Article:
After the pair split sets, Ruud – appearing in his second major final this year and who would have become No.1 himself with victory over Alcaraz – came agonisingly close to winning the third, twice playing forehand winners to bring up set points in the 12th game.

Daringly, Alcaraz saved both by charging the net. 

And when Ruud imploded in the subsequent tiebreak, it was instead Alcaraz with a two-sets-to-one lead.

There were to be no five-set heroics this time around, even though the teenager would end the fortnight having spent 23 hours and 40 minutes on court across seven matches – a Grand Slam record.

There were understandable nerves as he attempted to close out the match, but he simply served through them.

Two aces helped him arrive at championship point, which he converted with an unreturnable first serve to become the youngest US Open champion since Pete Sampras in 1990.

He is now 3-0 against Ruud, having also beaten the Norwegian in the Miami final.

ALCARAZ v RUUD: The highest of high-stakes US Open finals

READ MORE: Ruud, into US Open semis, closes in on No.1 ranking

"Before Miami, I was thinking that I have to still growing up. I thought that I'm able to do a good results in a Grand Slam, but not a champion," said Alcaraz, who becomes only the third player in the Open Era, after Stefan Edberg (US Open 1992) and Gustavo Kuerten (Roland Garros 1997) to win a major title after surviving three consecutive five-set matches.

"But I would say after Miami I won great matches in a row. I would say after that I thought that I'm able to win a Grand Slam.

"In Montreal and in Cincinnati I lost the joy a little bit. I felt the pressure. I couldn't smile on court which I'm doing in every match, every tournament.

"I came here just to enjoy, you know? To smile on court, to enjoy playing tennis. I love playing tennis, of course. I would say if I smile, if I have fun out there, I saw my best level, my best tennis."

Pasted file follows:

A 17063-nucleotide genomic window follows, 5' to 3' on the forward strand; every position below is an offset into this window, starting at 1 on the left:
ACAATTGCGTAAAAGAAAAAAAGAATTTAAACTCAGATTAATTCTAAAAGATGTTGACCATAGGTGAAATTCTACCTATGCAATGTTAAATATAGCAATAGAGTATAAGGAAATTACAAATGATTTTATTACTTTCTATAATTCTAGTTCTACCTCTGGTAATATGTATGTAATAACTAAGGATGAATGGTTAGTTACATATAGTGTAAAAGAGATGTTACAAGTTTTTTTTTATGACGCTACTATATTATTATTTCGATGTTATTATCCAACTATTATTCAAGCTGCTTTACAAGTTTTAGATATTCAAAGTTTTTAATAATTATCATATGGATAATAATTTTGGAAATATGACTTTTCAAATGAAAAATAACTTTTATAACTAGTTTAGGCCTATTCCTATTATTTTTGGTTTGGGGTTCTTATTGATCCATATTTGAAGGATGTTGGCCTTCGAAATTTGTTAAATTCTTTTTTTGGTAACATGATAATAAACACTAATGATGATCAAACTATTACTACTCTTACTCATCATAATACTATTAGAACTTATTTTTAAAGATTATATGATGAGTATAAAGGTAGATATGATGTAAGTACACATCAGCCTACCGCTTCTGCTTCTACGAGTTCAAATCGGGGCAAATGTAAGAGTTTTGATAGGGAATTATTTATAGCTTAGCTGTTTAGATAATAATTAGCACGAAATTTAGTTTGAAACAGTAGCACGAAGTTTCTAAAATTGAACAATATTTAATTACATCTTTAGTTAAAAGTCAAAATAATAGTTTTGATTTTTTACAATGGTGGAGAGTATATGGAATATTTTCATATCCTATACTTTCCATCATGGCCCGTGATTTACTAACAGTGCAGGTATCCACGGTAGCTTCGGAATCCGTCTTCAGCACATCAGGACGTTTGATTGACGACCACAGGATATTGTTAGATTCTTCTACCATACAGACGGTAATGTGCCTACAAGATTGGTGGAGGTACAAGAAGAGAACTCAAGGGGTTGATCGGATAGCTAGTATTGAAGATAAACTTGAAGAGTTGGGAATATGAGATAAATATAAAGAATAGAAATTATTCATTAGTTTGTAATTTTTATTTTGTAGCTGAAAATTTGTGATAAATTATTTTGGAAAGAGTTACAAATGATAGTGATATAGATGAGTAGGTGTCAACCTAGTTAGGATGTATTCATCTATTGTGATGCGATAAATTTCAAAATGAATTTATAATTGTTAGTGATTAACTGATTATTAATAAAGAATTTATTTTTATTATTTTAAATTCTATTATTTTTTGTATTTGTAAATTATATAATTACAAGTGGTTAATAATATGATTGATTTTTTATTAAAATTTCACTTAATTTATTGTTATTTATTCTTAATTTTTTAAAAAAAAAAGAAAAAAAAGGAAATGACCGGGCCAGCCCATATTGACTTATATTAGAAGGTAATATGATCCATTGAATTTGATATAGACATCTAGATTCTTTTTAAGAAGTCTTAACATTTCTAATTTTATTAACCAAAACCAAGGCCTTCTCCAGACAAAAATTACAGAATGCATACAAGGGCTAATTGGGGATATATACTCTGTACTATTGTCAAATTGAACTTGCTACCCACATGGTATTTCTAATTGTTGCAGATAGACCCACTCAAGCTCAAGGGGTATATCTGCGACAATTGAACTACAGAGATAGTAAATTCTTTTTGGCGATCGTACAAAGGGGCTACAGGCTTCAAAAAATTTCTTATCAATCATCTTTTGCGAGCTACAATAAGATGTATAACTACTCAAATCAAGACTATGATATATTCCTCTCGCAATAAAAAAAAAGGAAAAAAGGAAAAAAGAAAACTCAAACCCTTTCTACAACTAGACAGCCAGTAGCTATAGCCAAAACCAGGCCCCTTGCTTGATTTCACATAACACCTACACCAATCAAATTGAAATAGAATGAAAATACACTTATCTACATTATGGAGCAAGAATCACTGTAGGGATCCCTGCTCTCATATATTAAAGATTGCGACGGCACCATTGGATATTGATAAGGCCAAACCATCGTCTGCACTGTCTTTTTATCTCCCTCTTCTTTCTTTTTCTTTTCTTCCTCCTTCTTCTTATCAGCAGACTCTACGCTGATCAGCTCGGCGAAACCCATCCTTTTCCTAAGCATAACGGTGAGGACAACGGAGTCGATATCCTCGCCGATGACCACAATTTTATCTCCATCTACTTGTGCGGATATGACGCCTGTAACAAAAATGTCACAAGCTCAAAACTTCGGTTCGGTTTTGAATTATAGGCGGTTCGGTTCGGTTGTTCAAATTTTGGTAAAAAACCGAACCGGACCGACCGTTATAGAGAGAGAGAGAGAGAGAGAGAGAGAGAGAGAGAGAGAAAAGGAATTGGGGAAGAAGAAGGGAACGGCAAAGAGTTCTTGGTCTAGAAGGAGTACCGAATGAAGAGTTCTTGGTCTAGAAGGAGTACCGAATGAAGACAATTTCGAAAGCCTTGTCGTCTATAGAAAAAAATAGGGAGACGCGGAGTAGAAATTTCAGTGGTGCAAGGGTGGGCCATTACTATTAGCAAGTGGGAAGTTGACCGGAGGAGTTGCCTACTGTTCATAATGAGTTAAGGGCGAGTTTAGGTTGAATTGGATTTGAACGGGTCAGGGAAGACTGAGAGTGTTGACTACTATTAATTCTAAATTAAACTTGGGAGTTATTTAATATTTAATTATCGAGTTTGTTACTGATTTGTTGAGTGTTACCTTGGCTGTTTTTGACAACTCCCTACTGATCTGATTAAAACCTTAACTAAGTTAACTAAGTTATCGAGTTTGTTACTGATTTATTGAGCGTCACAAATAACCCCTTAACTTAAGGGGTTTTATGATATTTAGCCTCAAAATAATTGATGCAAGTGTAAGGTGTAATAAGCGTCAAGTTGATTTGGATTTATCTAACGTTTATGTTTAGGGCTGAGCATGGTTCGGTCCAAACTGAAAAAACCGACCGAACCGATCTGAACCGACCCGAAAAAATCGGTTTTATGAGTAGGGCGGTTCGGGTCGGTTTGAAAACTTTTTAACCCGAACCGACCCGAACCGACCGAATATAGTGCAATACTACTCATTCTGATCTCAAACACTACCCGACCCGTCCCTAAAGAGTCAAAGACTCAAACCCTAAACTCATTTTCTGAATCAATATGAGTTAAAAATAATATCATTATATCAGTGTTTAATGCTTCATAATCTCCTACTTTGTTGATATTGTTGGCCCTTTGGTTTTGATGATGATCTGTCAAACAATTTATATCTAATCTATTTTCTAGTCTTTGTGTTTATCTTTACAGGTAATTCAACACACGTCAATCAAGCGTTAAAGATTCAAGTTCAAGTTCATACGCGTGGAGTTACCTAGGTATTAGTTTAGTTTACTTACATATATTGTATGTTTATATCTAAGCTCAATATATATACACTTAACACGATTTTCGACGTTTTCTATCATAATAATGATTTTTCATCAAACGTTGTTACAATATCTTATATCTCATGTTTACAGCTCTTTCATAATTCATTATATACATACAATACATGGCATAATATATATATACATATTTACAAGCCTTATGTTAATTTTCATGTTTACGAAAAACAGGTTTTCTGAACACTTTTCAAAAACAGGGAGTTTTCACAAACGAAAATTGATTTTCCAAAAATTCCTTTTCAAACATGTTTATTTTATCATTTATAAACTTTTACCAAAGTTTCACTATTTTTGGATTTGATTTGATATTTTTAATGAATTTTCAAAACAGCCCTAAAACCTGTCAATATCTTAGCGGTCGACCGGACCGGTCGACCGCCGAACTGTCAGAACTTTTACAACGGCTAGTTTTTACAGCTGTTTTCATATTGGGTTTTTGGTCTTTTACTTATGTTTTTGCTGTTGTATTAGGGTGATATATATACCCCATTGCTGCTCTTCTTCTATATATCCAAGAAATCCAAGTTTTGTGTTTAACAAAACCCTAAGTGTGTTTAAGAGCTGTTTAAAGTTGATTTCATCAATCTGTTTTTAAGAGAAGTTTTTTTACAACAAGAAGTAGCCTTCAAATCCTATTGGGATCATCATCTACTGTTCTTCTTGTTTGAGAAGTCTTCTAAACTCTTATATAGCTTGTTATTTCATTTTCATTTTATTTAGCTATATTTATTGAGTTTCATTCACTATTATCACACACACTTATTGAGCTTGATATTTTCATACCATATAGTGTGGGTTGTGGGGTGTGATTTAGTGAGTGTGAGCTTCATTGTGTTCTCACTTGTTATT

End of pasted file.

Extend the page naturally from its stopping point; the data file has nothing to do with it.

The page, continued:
Carlos Alcaraz (L) and Casper Ruud pose with their trophies after the US Open final. (Getty Images)

Professional tennis confronts a period of significant transition.

The US Open was the site of Serena Williams’ compelling and emotional farewell, and was also notable for the absence of Roger Federer, who has not competed in more than a year and whose surgically-repaired knee is reportedly continuing to trouble him.

READ MORE: Always moving, forever evolving, Serena Williams steps beyond tennis

Rafael Nadal, 36, has also been sidelined regularly in the past 18 months as he battles myriad injuries.

With his extraordinary achievements and level of play, Alcaraz could perhaps step into the space inevitably to be vacated by these tennis titans.

And there are other encouraging signs the sport will remain in a healthy place, especially given Alcaraz and 23-year-old Ruud contested the second-youngest men’s US Open final of the Open Era, and are now the world No.1 and No.2 players.

His ultimate victory has left Alcaraz motivated for ongoing success.

Carlos Alcaraz speaks to the media following his US Open final triumph in New York. (Getty Images)

"Right now I'm enjoying the moment. I'm enjoying have the trophy in my hands," Alcaraz said.

"But, of course, I'm hungry for more. I want to be in the top for many, many weeks. Hope many years. I'm going to work hard again after this week, this amazing two weeks.

"I'm going to fight for have more of this (smiling)."